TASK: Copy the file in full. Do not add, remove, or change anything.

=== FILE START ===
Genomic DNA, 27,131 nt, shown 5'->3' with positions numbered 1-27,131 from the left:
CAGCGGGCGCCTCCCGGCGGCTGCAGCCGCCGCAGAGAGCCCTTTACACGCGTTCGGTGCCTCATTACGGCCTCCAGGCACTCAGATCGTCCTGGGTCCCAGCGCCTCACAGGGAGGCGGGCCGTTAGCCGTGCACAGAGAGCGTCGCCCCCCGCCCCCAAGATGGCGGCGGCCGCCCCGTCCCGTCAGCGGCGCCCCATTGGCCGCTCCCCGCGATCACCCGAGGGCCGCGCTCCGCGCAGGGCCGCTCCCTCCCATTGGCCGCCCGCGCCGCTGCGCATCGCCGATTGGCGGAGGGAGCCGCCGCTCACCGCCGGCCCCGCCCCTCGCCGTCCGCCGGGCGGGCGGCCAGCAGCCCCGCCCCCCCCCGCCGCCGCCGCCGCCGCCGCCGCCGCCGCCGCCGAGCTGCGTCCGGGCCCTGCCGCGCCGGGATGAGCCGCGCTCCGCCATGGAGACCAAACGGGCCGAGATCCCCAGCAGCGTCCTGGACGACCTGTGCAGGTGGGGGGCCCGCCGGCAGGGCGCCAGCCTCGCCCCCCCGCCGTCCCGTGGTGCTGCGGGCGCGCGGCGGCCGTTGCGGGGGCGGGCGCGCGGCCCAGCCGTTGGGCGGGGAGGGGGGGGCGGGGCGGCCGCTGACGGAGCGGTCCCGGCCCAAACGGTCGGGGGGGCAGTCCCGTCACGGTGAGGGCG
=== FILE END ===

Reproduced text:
Genomic DNA, 27,131 nt, shown 5'->3' with positions numbered 1-27,131 from the left:
CAGCGGGCGCCTCCCGGCGGCTGCAGCCGCCGCAGAGAGCCCTTTACACGCGTTCGGTGCCTCATTACGGCCTCCAGGCACTCAGATCGTCCTGGGTCCCAGCGCCTCACAGGGAGGCGGGCCGTTAGCCGTGCACAGAGAGCGTCGCCCCCCGCCCCCAAGATGGCGGCGGCCGCCCCGTCCCGTCAGCGGCGCCCCATTGGCCGCTCCCCGCGATCACCCGAGGGCCGCGCTCCGCGCAGGGCCGCTCCCTCCCATTGGCCGCCCGCGCCGCTGCGCATCGCCGATTGGCGGAGGGAGCCGCCGCTCACCGCCGGCCCCGCCCCTCGCCGTCCGCCGGGCGGGCGGCCAGCAGCCCCGCCCCCCCCCGCCGCCGCCGCCGCCGCCGCCGCCGCCGCCGCCGAGCTGCGTCCGGGCCCTGCCGCGCCGGGATGAGCCGCGCTCCGCCATGGAGACCAAACGGGCCGAGATCCCCAGCAGCGTCCTGGACGACCTGTGCAGGTGGGGGGCCCGCCGGCAGGGCGCCAGCCTCGCCCCCCCGCCGTCCCGTGGTGCTGCGGGCGCGCGGCGGCCGTTGCGGGGGCGGGCGCGCGGCCCAGCCGTTGGGCGGGGAGGGGGGGGCGGGGCGGCCGCTGACGGAGCGGTCCCGGCCCAAACGGTCGGGGGGGCAGTCCCGTCACGGTGAGGGCG